Written: Written December 10, 1903
Published: First published in 1929. Sent from Geneva to Russia. Printed from the original.
Source: Lenin Collected Works, Progress Publishers, 1974, Moscow, Volume 34, pages 200-201.
Translated: Clemens Dutt
Transcription\Markup: D. Moros
Public Domain: Lenin Internet Archive (2005). You may freely copy, distribute, display and perform this work; as well as make derivative and commercial works. Please credit “Marxists Internet Archive” as your source.
Other Formats: Text • README
The new political situation was fully clarified after the publication of Iskra No. 53. It is clear that the Five in the Central Organ are out to hound both Lenin (even going so far as slander about his having expelled the Yuzhny Rabochy people from the Party and vile hints about Schweitzer) and the C.C., and the Majority as a whole, Plekhanov says bluntly that the Five on the C.O. are not afraid of any Central Committee. The C.C. is being attacked both here and in Russia (letter from St. Petersburg about Martyn’s journey). The issue squarely faces us. If time is lost and we fail to give the watchword for the struggle, complete defeat is inevitable owing, firstly, to the desperate struggle of the Iskra Five and, secondly, to the arrests of our people in Russia. The only salvation is—a congress. Its watchword: the fight against disrupters. Only by this watchword can we catch out the Martovites, win over the broad masses and save the situation. In my opinion, the only possible plan is this: for the time being not a word about the congress, complete secrecy. All, absolutely all, forces to be sent into the committees and on tours. A light to be waged for peace, for putting a stop to disruption, for sub ordination to the Central Committee. Every effort to be made to strengthen the committees with our people. Every effort to be made to catch out the Martovites and Yuzhny Rabochy people in disruption, pin them down by documents and resolutions against the disrupters; resolutions of the committees should p our into the Central Organ. Further, our people should be got into the wavering committees. Winning over the committees with the watchword: against disruption—this is the most important task. The congress must be held not later than January, therefore set to work energetically; we, too, shall put all forces into operation. The object of the congress is to strengthen the C.C. and the Council, and perhaps the C.O. as well, either by a trio (in the event of our being able to tear Plekhanov away, which is not very likely), or by a Six, which I would join in the event of a peace that is honourable for us. At the worst: their C.O., our C.C. and Council.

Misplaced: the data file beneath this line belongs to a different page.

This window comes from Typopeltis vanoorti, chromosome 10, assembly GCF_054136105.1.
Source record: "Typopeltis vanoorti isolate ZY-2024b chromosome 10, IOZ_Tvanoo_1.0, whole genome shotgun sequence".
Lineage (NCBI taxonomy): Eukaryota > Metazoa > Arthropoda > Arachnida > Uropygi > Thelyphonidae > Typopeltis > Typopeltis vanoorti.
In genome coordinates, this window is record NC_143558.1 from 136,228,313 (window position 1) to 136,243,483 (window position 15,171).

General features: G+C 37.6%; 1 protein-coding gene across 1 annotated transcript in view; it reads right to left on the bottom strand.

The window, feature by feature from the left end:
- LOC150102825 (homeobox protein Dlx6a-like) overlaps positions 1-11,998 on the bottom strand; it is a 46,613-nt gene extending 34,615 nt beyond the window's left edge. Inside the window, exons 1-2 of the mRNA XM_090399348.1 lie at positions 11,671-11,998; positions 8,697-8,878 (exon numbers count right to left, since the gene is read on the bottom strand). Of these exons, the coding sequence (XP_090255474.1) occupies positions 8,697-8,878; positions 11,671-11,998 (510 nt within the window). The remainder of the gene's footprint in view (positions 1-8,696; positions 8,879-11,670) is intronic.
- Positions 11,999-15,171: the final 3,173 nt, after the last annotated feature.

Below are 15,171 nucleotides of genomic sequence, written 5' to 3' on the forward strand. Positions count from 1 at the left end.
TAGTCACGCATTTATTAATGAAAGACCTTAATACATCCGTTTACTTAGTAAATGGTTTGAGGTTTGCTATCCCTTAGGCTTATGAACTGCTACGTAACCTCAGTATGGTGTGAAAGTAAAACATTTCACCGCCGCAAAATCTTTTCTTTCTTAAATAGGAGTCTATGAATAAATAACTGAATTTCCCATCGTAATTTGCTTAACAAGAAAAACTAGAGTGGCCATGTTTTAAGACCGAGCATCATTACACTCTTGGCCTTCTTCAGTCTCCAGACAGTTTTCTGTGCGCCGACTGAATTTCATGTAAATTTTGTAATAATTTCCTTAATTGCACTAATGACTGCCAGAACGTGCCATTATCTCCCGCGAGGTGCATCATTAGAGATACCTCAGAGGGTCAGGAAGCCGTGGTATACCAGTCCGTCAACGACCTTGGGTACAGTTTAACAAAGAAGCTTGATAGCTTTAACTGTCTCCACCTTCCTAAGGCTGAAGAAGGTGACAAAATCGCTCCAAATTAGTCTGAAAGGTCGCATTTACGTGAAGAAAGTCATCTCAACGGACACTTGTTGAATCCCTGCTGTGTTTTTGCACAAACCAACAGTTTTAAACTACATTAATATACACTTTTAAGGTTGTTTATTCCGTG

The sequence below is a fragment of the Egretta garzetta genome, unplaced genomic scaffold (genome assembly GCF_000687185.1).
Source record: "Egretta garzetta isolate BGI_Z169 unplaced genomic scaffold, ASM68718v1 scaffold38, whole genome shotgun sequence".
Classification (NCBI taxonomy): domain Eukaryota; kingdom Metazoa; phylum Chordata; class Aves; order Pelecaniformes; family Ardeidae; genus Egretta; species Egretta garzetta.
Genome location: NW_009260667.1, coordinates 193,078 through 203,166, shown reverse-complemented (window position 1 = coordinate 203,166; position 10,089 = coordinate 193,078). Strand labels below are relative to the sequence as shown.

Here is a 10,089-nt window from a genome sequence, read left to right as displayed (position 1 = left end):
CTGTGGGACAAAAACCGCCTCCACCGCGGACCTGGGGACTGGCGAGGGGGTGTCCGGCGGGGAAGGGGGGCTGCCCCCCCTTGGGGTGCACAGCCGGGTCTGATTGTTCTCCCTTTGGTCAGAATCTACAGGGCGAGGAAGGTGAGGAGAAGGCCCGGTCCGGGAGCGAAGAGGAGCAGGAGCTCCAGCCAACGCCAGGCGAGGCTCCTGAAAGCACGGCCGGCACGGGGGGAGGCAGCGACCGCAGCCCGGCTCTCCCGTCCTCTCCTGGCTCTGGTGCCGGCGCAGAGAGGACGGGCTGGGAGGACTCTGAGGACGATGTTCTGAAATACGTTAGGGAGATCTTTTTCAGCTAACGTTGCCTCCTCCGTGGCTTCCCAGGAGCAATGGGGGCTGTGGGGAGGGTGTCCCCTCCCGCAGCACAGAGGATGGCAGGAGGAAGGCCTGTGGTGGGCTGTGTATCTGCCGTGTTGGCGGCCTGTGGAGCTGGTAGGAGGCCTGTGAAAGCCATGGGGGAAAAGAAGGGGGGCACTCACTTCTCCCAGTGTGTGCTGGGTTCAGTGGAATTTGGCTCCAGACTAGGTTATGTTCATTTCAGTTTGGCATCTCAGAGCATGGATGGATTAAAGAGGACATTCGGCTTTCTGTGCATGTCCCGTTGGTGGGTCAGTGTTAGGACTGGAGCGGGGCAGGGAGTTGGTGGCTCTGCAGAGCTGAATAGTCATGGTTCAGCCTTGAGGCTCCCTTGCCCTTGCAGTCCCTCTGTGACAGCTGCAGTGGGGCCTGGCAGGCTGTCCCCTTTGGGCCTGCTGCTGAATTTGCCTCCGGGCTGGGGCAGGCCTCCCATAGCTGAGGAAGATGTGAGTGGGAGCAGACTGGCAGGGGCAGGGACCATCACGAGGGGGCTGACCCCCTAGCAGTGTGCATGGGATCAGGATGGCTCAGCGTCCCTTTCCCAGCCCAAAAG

I repeat: either complete defeat (the C.O. will hound us) or immediate preparation for a congress. It must be prepared secretly at first during a maximum of one month, after which during three weeks the demands of half the committees to be collected and the congress convened. Again and yet again—this is the only salvation,
 Schweitzer J. B. (1833–1875)—leader of the Lassalleans in the German labour movement in the sixties; dictatorially ruled the General German Workers’ Union and strongly opposed the Eisenachers, headed by Bebel and Liebknecht.